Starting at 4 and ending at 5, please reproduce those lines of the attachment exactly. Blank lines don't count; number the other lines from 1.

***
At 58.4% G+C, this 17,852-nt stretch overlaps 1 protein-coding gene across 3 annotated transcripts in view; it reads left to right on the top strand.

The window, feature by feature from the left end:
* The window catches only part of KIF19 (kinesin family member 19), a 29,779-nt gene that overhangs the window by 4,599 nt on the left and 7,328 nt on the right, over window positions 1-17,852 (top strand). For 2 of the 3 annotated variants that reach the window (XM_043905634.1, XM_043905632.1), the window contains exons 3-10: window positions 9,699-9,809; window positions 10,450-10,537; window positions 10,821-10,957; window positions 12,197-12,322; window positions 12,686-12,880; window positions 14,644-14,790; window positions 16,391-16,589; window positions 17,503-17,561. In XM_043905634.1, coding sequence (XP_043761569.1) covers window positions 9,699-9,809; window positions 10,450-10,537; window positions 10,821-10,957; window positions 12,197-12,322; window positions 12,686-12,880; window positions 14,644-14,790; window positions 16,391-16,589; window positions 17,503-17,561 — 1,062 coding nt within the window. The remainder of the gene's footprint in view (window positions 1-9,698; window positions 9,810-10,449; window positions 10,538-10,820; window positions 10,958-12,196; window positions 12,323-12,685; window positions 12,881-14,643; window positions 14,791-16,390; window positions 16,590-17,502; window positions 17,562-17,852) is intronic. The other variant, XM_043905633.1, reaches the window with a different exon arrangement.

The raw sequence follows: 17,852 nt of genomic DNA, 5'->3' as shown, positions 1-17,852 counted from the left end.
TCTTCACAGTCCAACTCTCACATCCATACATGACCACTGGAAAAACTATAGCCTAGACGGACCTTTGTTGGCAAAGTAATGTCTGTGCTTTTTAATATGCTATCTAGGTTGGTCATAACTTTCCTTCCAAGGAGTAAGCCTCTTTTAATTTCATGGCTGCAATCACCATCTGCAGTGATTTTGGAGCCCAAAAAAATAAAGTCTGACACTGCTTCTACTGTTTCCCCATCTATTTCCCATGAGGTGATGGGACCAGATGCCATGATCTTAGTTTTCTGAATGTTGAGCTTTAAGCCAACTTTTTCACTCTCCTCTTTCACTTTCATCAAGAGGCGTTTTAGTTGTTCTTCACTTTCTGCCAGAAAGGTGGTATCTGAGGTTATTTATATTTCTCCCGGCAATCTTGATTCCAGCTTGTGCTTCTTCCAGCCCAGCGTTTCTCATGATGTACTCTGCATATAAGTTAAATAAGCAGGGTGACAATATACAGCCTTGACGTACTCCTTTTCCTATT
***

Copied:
The raw sequence follows: 17,852 nt of genomic DNA, 5'->3' as shown, positions 1-17,852 counted from the left end.
TCTTCACAGTCCAACTCTCACATCCATACATGACCACTGGAAAAACTATAGCCTAGACGGACCTTTGTTGGCAAAGTAATGTCTGTGCTTTTTAATATGCTATCTAGGTTGGTCATAACTTTCCTTCCAAGGAGTAAGCCTCTTTTAATTTCATGGCTGCAATCACCATCTGCAGTGATTTTGGAGCCCAAAAAAATAAAGTCTGACACTGCTTCTACTGTTTCCCCATCTATTTCCCATGAGGTGATGGGACCAGATGCCATGATCTTAGTTTTCTGAATGTTGAGCTTTAAGCCAACTTTTTCACTCTCCTCTTTCACTTTCATCAAGAGGCGTTTTAGTTGTTCTTCACTTTCTGCCAGAAAGGTGGTATCTGAGGTTATTTATATTTCTCCCGGCAATCTTGATTCCAGCTTGTGCTTCTTCCAGCCCAGCGTTTCTCATGATGTACTCTGCATATAAGTTAAATAAGCAGGGTGACAATATACAGCCTTGACGTACTCCTTTTCCTATT